One point to remember about the synopsis. Unlike back cover copy, this should show the major turning points of the story, the climax, and how the story will end. We never want to leave the editor or agent in suspense about how the story ends. But we will want to do this in the back cover copy to hook readers.

Thanks for stopping by. Do you have a suggestion for a better proposal? What helped you do a successful proposal? Do leave a comment and share this on your social media by clicking the below small boxes.

Elva Cobb Martin

Friday, September 15, 2017

Planning Your Novel - Part 9 Choosing the Best Opening Scene

by Elva Cobb Martin

How are you coming with your dream novel you want to write? I hope this series of blogs describing my journey helps you. We've covered eight other topics you can find in the archives. Today I want to share about what may be the most important scene to plan in your entire novel--that opening scene you hope will hook editors and readers.

I do a lot of thought and planning and getting advice from other writers about my opening scene. Trust me, it gets changed a lot. ( :

Here are the three different opening scenes I polished up over the last months of planning.Can you guess which one I have used in my final work?  Just yesterday I sent my proposal and first three chapters to my agent to send to editors, and breathed a sigh of relief after working all summer on this. Do pray God will divinely connect me to His best choice of editor and publisher for this projected inspirational historical series.

Here are the three opening scenes from which I chose one to send out in my proposal. I am also giving you the premise, pitch and two back cover tags lifted from my proposal to get you into the scene. You can find articles on each of these in my recent archives.

Premise of Spanish Rose
Love, forgiveness, and determination can overcome the most appalling experiences and poor choices when God is invited into the equation.

Pitch: Marisol Valentin flees the murder of a Spanish nobleman who molested her by sailing to the New World only to realize no one but God can turn good out of evil when her exposed past threatens to destroy all her dreams of love and security.

Back Cover Tags:  1) Loving Her Can Wrap the Chains of the Inquisition Around His Neck.  2) Can Love Overcome the Past and Ignite a New Beginning?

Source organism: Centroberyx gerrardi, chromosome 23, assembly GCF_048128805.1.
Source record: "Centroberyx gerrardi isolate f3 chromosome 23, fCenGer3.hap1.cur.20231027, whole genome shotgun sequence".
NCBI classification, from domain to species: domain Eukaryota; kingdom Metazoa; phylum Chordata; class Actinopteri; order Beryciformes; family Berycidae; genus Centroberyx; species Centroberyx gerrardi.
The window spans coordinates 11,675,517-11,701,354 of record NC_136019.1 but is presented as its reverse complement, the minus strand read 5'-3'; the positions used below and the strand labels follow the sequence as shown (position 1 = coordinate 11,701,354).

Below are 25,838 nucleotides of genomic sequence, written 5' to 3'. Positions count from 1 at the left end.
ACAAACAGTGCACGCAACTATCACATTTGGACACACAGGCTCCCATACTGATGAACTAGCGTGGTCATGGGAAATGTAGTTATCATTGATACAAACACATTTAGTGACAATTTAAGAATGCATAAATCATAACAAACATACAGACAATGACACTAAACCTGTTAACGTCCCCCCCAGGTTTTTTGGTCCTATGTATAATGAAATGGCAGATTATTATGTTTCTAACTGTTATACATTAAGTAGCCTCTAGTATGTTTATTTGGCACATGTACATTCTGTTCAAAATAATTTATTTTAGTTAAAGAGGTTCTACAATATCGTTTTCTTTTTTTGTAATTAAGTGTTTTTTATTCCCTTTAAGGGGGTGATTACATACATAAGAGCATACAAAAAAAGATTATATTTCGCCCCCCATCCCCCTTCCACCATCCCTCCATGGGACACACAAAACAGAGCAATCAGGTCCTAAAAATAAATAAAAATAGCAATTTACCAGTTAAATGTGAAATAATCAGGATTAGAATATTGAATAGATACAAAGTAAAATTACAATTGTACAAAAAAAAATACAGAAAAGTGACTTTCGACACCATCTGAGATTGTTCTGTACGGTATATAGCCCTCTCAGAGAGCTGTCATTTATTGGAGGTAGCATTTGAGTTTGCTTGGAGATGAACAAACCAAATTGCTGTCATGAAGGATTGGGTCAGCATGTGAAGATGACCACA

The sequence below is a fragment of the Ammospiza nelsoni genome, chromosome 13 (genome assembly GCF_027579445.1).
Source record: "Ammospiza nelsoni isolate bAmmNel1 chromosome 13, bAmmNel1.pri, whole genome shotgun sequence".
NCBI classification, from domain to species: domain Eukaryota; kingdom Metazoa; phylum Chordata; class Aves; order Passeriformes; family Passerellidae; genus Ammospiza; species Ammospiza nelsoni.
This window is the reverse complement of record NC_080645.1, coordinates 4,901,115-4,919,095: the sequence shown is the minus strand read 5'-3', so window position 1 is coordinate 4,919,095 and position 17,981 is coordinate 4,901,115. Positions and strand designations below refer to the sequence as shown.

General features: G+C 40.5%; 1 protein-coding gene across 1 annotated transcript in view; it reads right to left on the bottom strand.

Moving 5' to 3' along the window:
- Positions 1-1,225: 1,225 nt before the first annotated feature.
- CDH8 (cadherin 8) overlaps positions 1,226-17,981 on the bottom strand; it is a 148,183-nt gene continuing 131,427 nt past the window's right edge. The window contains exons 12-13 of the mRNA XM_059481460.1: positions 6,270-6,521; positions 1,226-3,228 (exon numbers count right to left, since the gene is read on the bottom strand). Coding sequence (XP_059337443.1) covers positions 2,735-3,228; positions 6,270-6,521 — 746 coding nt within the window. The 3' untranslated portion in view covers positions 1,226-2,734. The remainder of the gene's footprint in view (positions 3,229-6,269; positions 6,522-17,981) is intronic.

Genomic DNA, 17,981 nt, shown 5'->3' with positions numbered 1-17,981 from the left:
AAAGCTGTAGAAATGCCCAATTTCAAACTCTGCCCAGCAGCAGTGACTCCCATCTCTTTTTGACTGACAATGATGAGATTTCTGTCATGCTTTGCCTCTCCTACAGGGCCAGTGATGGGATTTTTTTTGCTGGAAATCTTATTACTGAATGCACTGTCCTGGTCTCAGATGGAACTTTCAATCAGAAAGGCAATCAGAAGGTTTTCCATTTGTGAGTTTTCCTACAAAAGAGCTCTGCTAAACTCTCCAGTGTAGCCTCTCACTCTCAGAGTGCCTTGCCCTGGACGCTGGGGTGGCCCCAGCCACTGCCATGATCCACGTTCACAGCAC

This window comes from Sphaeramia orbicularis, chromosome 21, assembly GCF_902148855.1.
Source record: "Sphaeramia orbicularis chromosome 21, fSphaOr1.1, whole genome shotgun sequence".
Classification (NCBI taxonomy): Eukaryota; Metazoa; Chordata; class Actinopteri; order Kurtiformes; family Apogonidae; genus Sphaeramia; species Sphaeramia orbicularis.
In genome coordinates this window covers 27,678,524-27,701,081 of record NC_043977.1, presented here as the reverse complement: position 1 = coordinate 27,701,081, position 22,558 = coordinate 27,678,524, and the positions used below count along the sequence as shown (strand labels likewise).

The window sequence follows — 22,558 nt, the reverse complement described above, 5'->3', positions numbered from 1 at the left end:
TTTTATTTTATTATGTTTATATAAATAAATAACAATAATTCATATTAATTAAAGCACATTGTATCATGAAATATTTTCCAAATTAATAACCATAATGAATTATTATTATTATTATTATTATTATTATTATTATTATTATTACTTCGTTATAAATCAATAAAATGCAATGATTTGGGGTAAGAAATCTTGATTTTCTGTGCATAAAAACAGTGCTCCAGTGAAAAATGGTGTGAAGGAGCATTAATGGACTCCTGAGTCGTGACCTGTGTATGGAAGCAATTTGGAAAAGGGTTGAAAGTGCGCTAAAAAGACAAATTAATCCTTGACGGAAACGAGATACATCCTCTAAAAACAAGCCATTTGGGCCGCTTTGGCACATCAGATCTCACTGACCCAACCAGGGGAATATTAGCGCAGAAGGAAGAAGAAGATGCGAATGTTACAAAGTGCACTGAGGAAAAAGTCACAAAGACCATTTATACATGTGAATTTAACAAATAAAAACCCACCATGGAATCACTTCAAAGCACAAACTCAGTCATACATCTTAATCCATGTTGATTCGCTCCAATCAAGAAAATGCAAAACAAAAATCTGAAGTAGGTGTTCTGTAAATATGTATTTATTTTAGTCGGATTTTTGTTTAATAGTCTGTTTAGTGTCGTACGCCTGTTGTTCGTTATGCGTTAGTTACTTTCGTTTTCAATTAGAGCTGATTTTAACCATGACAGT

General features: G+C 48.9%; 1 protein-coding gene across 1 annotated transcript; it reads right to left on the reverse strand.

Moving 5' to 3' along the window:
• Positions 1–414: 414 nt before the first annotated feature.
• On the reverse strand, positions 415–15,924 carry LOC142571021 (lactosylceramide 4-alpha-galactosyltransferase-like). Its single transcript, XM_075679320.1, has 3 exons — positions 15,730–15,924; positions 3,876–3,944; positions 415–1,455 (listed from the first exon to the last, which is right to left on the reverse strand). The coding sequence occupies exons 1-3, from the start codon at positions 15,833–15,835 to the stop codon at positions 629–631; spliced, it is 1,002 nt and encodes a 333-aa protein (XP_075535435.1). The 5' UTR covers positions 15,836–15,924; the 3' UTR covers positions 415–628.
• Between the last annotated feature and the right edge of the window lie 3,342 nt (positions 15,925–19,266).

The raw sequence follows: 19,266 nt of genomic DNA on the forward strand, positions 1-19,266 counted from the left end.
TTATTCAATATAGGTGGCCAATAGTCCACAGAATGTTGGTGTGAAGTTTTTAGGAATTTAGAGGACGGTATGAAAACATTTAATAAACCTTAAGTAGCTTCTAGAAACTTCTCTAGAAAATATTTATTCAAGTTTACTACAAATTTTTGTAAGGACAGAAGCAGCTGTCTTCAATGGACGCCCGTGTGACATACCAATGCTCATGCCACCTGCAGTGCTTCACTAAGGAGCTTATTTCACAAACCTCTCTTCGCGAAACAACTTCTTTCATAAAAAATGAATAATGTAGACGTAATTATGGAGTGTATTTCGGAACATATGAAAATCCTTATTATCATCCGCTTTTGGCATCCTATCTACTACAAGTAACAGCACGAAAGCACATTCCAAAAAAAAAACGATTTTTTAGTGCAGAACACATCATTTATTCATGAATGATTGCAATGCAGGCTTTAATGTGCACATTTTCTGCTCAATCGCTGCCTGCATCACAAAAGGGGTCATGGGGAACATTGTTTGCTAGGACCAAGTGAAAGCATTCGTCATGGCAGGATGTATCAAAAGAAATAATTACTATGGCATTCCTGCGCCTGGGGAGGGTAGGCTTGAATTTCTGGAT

Beginning #1

Chapter 1       Charles Town 1740

Cloaked in the early morning shadows of the cemetery, Marisol Valentin watched Captain Ethan Becket place flowers on his wife’s grave. Her heart hammered so hard she feared he might hear. He had left Charles Town as the grieving minister of the small Presbyterian Church and returned as privateer captain of his own ship.

       His bronzed face, thicker arms and chest only hinted at the greater change she sensed beneath his seaman’s demeanor. How had this gentle man
become what many would call a pirate?
Ethan turned and she shrank behind a monument.
“Marisol.” His deep voice rooted her bare feet in the dew-laden grass.
He strode toward her. “I’m glad you followed me. “I have something to tell you.”
Trembling, she looked up into his bearded face and startling grey eyes.
“You must know how much I appreciate your care for  Joshua these past few weeks. A smile tugged at his thin lips beneath his mustache.
She nodded and heat climbed her neck at his closeness. A scent of sea, leather and spice tantalized her senses.
“My parents will be immigrating to Charles Town, along with my Cousin Emma. They will take over Joshua’s care.”
Joshua. His child she’d grown to love. Her heart fell and the blood drained from her cheeks. What was he saying? Was he selling her indenture paper?
He searched her countenance and his forehead furrowed. Then he laid a broad, warm hand on her shoulder. “But in no wise are you to fret about your future, Marisol.” His frown relaxed. “I am going to arrange your freedom from any indentured obligation, and I’ll help return you safely to your home and family. Wherever that is.”
Marisol averted her face and tried to swallow, but her mouth dried up like a potsherd. She could never return home. 

Beginning #2
Chapter 1   Charles Town, 1740  

Hidden deep in the ship's hold, Marisol Valentin rocked her sleeping charge on her lap. If only she could keep her one-year-old Samuel quiet and their presence secret for a few more hours. Once they were well out to sea, surely Captain Becket would not turn back to Charles Town. Would he be furious she’d stowed away and with her son he had adopted?